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Summary:

Vidmeter is a new tool for monitoring popular online video by aggregating the number of times a video is seen across 10 of the most popular video sites. It’s officially launching Wednesday. Vidmeter was created by one-man Website machine Bri Holt. Holt recently sold his Socialmeter […]

Vidmeter is a new tool for monitoring popular online video by aggregating the number of times a video is seen across 10 of the most popular video sites. It’s officially launching Wednesday.

Vidmeter was created by one-man Website machine Bri Holt. Holt recently sold his Socialmeter tool, which measured popularity for Web sites, to social bookmarking startup Adaptive Blue. Now he’s out to create the Billboard 100 of online video. For now, it seems to be a fun project. If it gets popular…well, then it’ll be a company.

Holt’s methodology differs from competitors such as Viral Video Chart and Technorati, which track links to videos posted on just a few sites, aggregated once every day or two. Vidmeter is initially monitoring Break.com, Daily Motion, Google Video, iFilm, Metacafe, MySpace, Revver, vSocial, Yahoo Video, and YouTube, updating with stats from each site’s feed about once an hour.

That’s not to say Vidmeter’s technical methodology is superior. Holt (currently with a little help from a friend) manually goes through and combines stats on duplicates of any video. That means sifting through 18 different versions of Saturday Night Live’s Dick in a Box video on YouTube alone, he said.

Vidmeter also has to rely on unaudited reports of viewing totals from the various sites. Holt admits that the definition of a “view” varies; Revver only registers a count if a video is seen through to the end (where its post-roll ad sits), and YouTube apparently only tallies one view per IP address.

We especially like that Vidmeter provides embeddable widgets for today’s top videos and all-time top videos at launch, as well as a bookmarklet that can be used to check how popular a video is without visiting Vidmeter.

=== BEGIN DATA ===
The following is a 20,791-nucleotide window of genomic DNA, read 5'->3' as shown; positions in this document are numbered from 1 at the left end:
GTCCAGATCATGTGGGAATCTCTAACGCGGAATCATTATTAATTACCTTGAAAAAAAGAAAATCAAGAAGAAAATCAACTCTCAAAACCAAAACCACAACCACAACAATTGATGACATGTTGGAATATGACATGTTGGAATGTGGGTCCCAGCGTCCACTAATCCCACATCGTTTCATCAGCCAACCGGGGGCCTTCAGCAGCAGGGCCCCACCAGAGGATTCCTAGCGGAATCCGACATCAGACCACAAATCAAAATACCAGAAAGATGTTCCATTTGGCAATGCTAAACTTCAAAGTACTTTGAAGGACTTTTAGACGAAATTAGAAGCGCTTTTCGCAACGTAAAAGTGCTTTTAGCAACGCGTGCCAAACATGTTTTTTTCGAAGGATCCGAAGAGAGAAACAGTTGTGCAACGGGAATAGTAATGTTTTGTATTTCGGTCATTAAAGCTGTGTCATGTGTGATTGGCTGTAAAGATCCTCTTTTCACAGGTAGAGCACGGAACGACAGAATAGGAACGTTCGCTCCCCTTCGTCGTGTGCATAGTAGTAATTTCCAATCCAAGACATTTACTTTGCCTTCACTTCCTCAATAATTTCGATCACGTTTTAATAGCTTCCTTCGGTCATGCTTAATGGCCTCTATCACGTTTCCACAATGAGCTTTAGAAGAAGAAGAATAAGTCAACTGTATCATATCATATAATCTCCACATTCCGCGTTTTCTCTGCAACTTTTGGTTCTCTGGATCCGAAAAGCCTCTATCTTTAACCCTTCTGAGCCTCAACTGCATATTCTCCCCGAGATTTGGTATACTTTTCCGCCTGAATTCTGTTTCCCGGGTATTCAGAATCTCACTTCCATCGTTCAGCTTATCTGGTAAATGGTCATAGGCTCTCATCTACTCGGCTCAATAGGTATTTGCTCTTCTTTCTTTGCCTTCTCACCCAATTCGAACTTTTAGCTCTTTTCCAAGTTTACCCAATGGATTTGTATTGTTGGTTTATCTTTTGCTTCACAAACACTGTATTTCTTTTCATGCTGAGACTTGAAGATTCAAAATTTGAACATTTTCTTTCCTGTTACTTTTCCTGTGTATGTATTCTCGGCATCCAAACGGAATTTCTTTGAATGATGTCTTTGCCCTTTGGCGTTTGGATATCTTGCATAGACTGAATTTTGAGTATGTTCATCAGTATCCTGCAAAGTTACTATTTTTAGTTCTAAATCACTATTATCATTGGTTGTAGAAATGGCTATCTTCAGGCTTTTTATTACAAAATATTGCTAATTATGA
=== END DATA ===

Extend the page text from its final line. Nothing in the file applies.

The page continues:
Holt said he plans to soon add more network comparison analytics as well as hand-filtered categories so users can sort through their favorite subset of online video. “I’m interested in professional videos, but often in the top 100 it’s filled with…basically, girls…I don’t know a better way to put it,” he said. Yeah, we know. Girls can get annoying.

Others in this series: StumbleUpon, Digg, Megite and Tailrank.

  1. Hey Liz,

    You forgot to mention ViralVideos.com and its “Viral Video #1’s” widget that you use on this blog (right panel), in this growing group of viral video aggregators.

    These are indeed fun weekend side projects for us right now, but who knows where it may evolve.

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  2. News monitoring has long been a viable business, blog monitoring is becoming one and with the proliferation of video online there can’t be any question that video monitoring and meme tracking will become a valued service soon.

    Did you see the story yesterday about Oxfam posting a video on YouTube critiquing Starbucks for their policies in Ethiopia? Starbucks posted a video response! http://slashdot.org/article.pl?sid=07/01/02/2117236&from=rss

    That’s one of the first shots across the bow as far as I’m concerned – many people will want to track the social video space soon, I’m sure some are doing what they can now.

    What I mean to say is that I think sites like the ones your highlighting here are going to get a lot of traction, particularly the ones that do the best job.

    Thanks, too, for your in depth reporting here. Quality,as always.

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  3. Hey Yaron — product placement isn’t enough!? You’re right, though. We should mention you guys.

    And Marshall, thanks for the tip on Starbucks. That works really well with a post I’m working on today. Are you finding that any of these video monitoring sites is doing a better job tracking conversations than others?

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  4. Well Liz, that question relates to a post I happen to be working on for today as well! I don’t know off the top of my head which works best – but I’m working on a comparison piece of all the major players I can identify. It’s taking me too much time to write, but I hope to have it posted later today. Keep up the good work over here!

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  5. [...] a powerful video tracking tool. Building on its suite of online video management applications (previous coverage of the Vidmeter billboard), the new Vidmetrix system tracks the views and interactions viewers are having with videos on the [...]

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  6. [...] Vidmetrix, part of San Diego-based Holt Labs, is continuing to build its suite of tools for tracking and analyzing videos across 51 video distribution sites, and, as of later today, uploading them as [...]

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